Acrylic paint goes on evenly and is self-leveling, making it easy to work with. However, a primer is a good idea if you want the paint to adhere better to the surface. Drying times are short for acrylic paint, so you can apply several coats in a relatively short period of time—but you will need to give it plenty of time to fully cure once the project is complete. Clean-up is also easy with just soap and water, since it’s a water-based paint. It should be noted that acrylic paint does have more elasticity to resist chipping or cracking than some other types of water-based paint, but is still best suited for pieces with light to moderate use.
Best For: Small furniture or accent pieces that need a quick, affordable coat of paint.
Easy to apply; self-levels
Resilient finish that resists stains
Needs a primer for best results
Typically sold in small containers
Long curing times
Oil-based paint, also sometimes called alkyd paint, is a durable type of paint for furniture. However, this durability comes at a cost—oil-based paints are usually more expensive, take longer to dry, and have high levels of VOCs that require abundant ventilation.
Even still, painting furniture with oil paint is something to consider if you want a resilient finish that won’t chip or scratch easily. You’ll need to have a natural bristle brush and mineral spirits or turpentine on hand as paint thinner and for clean-up. The advantage to oil paint for furniture is that it can be applied over most surfaces and adheres well, since it saturates any porous surface and is self-leveling for easier application. Drying time between coats is long—up to 24 hours—but it does cure more quickly than water-based paints.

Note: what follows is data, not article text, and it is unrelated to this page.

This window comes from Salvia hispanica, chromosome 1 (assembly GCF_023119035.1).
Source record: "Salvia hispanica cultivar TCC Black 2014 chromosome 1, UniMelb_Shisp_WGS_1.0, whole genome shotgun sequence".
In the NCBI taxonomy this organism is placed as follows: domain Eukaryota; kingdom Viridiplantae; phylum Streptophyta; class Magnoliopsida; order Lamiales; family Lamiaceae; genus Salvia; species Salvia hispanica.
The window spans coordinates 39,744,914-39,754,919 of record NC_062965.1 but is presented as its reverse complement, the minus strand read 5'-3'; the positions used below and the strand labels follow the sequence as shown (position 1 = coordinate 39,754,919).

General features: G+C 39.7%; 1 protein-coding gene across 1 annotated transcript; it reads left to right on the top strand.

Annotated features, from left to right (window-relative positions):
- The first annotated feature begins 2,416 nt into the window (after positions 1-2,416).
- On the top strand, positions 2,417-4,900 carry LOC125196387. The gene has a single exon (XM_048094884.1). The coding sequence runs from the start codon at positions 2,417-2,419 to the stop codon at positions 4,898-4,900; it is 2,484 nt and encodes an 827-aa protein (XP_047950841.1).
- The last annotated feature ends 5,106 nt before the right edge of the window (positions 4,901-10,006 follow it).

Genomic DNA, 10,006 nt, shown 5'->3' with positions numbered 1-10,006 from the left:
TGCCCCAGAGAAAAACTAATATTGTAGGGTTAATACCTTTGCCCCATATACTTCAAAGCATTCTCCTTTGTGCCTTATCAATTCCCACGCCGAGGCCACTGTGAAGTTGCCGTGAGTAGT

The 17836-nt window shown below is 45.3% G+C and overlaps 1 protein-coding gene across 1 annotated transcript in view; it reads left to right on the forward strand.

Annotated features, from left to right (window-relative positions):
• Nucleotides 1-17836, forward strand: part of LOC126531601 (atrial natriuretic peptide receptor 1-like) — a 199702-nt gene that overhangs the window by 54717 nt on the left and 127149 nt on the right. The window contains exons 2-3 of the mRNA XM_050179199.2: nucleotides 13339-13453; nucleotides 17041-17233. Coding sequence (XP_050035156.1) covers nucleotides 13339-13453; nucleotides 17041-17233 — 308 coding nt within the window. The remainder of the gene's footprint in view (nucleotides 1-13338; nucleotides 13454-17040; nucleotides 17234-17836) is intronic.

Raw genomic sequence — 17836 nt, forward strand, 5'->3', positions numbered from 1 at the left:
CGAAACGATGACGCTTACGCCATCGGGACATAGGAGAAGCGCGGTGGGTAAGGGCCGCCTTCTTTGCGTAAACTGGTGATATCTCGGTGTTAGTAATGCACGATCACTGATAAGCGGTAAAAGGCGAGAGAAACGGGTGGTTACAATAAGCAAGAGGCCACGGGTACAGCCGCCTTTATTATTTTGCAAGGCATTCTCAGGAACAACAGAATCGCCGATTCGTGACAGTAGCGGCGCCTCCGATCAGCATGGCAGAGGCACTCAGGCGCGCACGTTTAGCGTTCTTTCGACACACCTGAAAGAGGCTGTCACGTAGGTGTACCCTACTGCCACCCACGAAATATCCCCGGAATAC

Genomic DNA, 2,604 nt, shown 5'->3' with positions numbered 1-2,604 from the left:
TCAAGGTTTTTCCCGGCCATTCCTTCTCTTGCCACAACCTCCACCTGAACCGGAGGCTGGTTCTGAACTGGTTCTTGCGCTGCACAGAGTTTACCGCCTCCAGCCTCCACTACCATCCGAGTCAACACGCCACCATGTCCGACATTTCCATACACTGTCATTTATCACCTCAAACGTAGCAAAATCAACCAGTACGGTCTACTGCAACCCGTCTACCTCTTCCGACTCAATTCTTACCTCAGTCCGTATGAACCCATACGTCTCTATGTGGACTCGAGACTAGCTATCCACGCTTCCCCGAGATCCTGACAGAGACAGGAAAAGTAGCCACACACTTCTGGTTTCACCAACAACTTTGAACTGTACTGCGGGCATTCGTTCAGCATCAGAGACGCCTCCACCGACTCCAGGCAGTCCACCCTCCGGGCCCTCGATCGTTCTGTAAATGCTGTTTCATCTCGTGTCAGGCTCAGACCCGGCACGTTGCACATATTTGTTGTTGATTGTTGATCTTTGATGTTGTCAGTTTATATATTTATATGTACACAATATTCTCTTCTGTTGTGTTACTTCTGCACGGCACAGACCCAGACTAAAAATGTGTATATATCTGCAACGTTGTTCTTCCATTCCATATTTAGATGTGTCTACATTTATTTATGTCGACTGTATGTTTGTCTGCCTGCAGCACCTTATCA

You might also consider oil-based paint if you don’t know what type of finish is currently on a piece of furniture. While water-based paints will have a tough time adhering to a surface previously painted with oil paint, this type of paint can be applied successfully over either water-based or oil-based paint.
However, the VOCs emitted by oil paint during and after the painting process require ventilation and cause concern for some. In fact, some states have banned the sale of oil-based paint altogether. This makes it tougher to find oil-based paint for furniture, since it isn’t widely available in big box home improvement stores.
Best For: Any type of furniture that is heavily used and needs a durable finish—but you’ll need to be prepared for the long drying times and fumes that come with this type of paint.
Can be used on most surfaces
High levels of VOC
Long drying times between coats
Not available in all states